Ownership and control of the media is a key tool in the hands of the capitalists when it comes to stunting workers’ struggle. The workers’ press must tell the truth about the outlook for capitalism but also shout from the rooftops when workers win a victory. Issue 499 of the socialist ran the headline "Glasgow council workers’ victory: United strike action wins". The report of the twenty-day strike of social care workers, by a union activist, showed that through democratic organisation, determination and united action concessions were forced from the employers. In fact a lot of workers won a £2,500 wage increase! In contrast the headline on the BBC website read "Care workers agree to end strike" and the article drew none of the lessons of the action for trade unionists.
Internationally we hear about corrupt politicians and the horror of famine and war but very little about working-class struggles like the general strikes in Nigeria and South Africa this year. A general strike in Belgium and it only gets mentioned in passing because some politician couldn’t fly to Brussels! Revolutionary events in Venezuela and Bolivia get notes in brief at best and searing critiques from reactionary columnists the rest of the time.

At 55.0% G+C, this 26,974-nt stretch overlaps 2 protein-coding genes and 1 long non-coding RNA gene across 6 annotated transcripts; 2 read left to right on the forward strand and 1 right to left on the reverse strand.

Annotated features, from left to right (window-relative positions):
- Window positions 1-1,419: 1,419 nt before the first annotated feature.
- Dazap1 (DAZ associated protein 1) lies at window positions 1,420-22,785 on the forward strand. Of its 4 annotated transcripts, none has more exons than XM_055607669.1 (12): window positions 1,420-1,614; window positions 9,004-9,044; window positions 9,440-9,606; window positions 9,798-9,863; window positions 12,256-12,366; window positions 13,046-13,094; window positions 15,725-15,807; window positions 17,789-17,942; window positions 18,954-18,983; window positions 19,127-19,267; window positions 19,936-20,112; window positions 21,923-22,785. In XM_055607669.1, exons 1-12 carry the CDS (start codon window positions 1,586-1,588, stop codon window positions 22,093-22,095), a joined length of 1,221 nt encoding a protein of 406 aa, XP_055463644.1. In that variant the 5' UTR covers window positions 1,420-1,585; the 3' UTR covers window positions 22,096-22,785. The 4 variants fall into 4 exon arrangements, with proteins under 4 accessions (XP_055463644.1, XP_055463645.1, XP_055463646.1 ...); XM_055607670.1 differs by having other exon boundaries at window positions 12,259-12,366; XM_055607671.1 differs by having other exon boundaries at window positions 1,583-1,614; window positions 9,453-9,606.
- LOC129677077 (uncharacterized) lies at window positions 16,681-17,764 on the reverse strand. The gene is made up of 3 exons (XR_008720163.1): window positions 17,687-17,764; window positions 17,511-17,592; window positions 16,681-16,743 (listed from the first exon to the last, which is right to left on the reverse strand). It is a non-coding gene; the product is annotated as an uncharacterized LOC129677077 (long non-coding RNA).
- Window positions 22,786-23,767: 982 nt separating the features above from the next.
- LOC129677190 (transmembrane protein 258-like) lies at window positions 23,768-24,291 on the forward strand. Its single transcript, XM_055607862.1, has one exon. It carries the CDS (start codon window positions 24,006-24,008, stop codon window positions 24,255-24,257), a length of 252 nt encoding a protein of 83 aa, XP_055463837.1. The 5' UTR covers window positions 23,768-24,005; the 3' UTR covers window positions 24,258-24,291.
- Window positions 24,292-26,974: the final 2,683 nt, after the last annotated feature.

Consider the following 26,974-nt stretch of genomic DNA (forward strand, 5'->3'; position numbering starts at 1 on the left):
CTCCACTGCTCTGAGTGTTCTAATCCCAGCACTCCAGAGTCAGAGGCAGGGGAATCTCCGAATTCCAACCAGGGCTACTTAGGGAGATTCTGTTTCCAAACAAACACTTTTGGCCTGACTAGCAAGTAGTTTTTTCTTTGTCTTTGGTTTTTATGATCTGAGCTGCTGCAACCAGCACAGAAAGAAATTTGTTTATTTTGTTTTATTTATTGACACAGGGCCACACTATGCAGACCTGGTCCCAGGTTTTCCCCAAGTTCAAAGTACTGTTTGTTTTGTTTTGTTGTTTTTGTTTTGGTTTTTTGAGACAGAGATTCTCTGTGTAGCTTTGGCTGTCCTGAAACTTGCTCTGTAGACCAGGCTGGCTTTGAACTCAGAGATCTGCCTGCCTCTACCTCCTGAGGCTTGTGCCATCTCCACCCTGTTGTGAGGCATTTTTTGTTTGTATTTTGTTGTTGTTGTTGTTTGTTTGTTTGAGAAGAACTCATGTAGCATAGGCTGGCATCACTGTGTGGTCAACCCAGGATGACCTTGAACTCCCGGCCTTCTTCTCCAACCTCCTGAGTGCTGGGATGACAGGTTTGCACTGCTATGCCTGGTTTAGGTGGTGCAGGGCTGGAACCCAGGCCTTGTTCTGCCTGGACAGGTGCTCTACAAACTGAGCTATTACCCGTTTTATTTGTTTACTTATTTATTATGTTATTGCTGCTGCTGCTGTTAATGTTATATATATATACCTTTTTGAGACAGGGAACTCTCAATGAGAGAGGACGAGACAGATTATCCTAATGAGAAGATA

Since the seventeenth century there have been publications, beginning with leaflets and pamphlets and developing into a press, which have threatened and challenged the ruling class. In 1640 when Britain was on the verge of civil war, for the first time printed material began to appear which challenged the existing order of society. Since then the question of freedom of the press has been a battleground, with socialists setting up their own presses.
A workers’ paper must be relevant to its readership. It must be linked with the working class – not lecturing to it or commenting on it – but, through the actual experience of the working class, putting forward analysis of the situation and a programme for struggle. Recent issues of the socialist have carried articles on the Royal Mail dispute, all of which have either been written by striking postal workers or on the basis of discussion with pickets and members of the postal workers’ union.
The Guardian, Independent, Mirror etc can carry valuable reports on the effects of debt, low pay, poverty etc. They have the resources to commission research and surveys. While some of these more liberal capitalist papers will occasionally attack some of the worst effects of capitalism, and print the views of commentators like George Monbiot or John Pilger, this does not alter their fundamental role.